BEIJING (Reuters) - China’s graft inspectors have called on the nation’s energy regulator to intensify oversight of the approval process for new projects and accelerate reforms of its massive oil, gas and power sector as Beijing cracks down on widespread corruption.
Releasing its findings after months of investigations, the inspectors on Thursday named almost 40 items in a to-do list for the National Energy Administration aimed at preventing bribery and holding corrupt officials to account.
“We will have no mercy against the lawbreakers,” they said in a statement.
China has launched probes into or punished nine energy officials during its anti-graft campaign that has swept government ministries and state-owned companies, accusing them of taking bribes in approving projects, the statement said.
The statement contained few surprises as the fast pace of project approvals has been an issue for some time, but its publication may reinforce worries that bureaucratic processes may be slowed due to the crackdown.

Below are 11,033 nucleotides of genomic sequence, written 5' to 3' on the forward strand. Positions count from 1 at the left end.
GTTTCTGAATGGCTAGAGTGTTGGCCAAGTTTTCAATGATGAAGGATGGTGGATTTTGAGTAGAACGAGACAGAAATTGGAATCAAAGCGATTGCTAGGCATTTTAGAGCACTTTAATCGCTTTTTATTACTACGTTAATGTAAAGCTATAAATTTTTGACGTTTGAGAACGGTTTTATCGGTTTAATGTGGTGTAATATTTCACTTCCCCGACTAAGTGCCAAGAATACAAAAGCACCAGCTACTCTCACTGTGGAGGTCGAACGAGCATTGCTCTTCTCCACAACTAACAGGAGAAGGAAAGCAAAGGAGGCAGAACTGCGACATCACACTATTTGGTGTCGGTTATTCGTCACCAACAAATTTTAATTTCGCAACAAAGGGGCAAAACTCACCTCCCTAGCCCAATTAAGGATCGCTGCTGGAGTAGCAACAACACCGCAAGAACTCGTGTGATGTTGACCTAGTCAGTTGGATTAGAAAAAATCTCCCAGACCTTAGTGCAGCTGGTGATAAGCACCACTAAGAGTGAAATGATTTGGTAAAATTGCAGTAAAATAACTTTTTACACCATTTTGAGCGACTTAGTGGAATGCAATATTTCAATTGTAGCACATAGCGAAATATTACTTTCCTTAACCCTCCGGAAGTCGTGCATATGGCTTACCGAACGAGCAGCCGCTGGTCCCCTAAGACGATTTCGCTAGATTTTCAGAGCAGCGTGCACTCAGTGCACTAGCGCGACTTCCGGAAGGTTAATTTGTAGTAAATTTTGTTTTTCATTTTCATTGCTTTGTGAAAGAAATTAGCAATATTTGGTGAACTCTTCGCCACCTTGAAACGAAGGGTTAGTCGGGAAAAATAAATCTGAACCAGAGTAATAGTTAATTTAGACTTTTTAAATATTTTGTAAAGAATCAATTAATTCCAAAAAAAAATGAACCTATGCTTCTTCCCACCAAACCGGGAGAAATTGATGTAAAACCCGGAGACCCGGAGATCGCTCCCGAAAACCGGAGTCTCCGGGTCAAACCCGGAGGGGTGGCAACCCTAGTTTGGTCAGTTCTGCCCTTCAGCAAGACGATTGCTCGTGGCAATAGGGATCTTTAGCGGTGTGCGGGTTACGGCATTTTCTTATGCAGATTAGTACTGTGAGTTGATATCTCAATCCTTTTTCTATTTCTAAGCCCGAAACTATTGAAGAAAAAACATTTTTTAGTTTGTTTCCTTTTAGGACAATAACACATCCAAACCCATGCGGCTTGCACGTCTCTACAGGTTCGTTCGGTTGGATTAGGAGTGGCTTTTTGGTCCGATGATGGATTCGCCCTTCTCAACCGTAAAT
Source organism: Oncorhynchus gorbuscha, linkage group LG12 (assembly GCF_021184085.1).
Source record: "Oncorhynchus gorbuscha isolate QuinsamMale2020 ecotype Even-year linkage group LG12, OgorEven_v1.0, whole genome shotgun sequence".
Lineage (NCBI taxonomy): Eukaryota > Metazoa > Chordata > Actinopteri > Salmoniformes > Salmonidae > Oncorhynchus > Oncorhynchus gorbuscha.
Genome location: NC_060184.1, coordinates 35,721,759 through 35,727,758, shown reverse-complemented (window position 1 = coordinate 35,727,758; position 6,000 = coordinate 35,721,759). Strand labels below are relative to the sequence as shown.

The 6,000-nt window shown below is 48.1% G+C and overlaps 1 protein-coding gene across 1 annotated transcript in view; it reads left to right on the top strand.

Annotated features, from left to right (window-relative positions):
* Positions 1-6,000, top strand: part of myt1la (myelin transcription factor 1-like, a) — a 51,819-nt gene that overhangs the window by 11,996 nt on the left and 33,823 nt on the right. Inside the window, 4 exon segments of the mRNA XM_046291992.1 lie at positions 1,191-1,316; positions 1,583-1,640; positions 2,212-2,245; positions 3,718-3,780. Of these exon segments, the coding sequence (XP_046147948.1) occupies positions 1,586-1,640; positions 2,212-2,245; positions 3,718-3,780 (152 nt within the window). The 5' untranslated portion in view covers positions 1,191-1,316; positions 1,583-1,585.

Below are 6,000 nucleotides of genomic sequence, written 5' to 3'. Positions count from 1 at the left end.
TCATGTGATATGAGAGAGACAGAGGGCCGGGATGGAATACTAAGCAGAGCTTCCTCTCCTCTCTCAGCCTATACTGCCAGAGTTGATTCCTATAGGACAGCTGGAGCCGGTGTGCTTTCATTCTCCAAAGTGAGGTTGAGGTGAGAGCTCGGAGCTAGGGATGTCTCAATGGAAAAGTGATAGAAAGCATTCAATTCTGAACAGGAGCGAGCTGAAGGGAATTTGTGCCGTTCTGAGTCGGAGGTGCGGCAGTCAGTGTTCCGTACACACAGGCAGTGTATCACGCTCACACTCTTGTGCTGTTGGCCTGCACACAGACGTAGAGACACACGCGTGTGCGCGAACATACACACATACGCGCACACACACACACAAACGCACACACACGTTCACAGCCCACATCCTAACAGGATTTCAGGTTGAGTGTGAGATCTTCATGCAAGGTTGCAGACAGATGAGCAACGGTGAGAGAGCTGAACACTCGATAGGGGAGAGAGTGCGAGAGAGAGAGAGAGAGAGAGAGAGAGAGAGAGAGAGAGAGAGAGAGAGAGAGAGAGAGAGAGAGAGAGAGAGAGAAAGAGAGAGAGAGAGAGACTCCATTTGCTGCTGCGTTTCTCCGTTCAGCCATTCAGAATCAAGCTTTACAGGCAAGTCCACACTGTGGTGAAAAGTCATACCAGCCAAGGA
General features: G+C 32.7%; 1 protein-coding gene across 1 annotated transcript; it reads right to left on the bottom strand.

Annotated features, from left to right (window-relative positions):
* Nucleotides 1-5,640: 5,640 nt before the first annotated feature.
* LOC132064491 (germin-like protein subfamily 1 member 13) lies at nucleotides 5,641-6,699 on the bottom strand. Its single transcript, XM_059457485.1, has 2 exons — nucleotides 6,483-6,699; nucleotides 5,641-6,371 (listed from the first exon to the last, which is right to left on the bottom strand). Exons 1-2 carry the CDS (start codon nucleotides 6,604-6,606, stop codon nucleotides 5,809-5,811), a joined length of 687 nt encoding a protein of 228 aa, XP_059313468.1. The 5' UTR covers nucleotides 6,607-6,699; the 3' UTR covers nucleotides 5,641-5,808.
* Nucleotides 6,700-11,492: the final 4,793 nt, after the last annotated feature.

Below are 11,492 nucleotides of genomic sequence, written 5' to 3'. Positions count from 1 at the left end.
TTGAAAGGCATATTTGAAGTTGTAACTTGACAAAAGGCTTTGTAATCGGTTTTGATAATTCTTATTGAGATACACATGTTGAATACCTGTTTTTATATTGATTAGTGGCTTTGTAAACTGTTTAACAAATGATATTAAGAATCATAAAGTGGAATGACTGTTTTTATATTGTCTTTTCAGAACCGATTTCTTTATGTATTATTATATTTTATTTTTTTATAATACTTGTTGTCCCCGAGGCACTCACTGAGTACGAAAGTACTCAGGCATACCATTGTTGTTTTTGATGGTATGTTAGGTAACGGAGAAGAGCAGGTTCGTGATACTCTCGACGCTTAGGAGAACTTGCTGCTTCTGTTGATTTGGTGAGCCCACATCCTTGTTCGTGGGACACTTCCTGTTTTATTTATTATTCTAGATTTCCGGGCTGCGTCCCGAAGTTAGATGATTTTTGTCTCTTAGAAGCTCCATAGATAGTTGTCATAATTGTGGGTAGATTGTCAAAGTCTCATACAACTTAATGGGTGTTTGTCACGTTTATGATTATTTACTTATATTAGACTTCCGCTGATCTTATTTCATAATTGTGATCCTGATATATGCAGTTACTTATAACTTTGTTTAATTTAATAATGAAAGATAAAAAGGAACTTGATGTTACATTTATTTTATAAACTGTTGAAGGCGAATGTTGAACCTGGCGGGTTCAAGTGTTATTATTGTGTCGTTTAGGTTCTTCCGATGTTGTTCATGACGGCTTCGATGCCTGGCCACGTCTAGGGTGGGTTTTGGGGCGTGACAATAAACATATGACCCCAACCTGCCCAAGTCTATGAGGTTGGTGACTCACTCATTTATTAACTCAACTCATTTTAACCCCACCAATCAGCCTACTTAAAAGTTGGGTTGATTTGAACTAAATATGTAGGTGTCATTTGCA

The inspectors urged the NEA to allow local governments to approve LNG receiving terminals, thermal power plants and provincial power grid construction, as a way to reduce the grip of monopolies over China’s energy sector.
They said one of the NEA’s main tasks in the short term is to draw up plans by next month for the nation’s energy capacity as far ahead as 2020 and present another plan to clean up coal processing by the end of this month.
Taking aim at inefficient power plants, the inspectors said the NEA should withdraw licences and step up the enforcement of environmental regulations.
To boost the use of renewables and cut a reliance on coal, 14 special rules on renewables will be drafted to meet the country’s target of increasing the non-fossil fuel share in the energy mix to 20 percent by 2030, the statement said.
For the oil and gas sector, the inspectors said the agency must finalise and implement the state strategic oil reserve regulations “as soon as possible”. Draft rules were released in June.
And it said the long-anticipated reforms for oil and gas, a move to deregulate the sector, will be released by end of this year, said the statement.
Reporting by Kathy Chen and Josephine Mason; editing by David Evans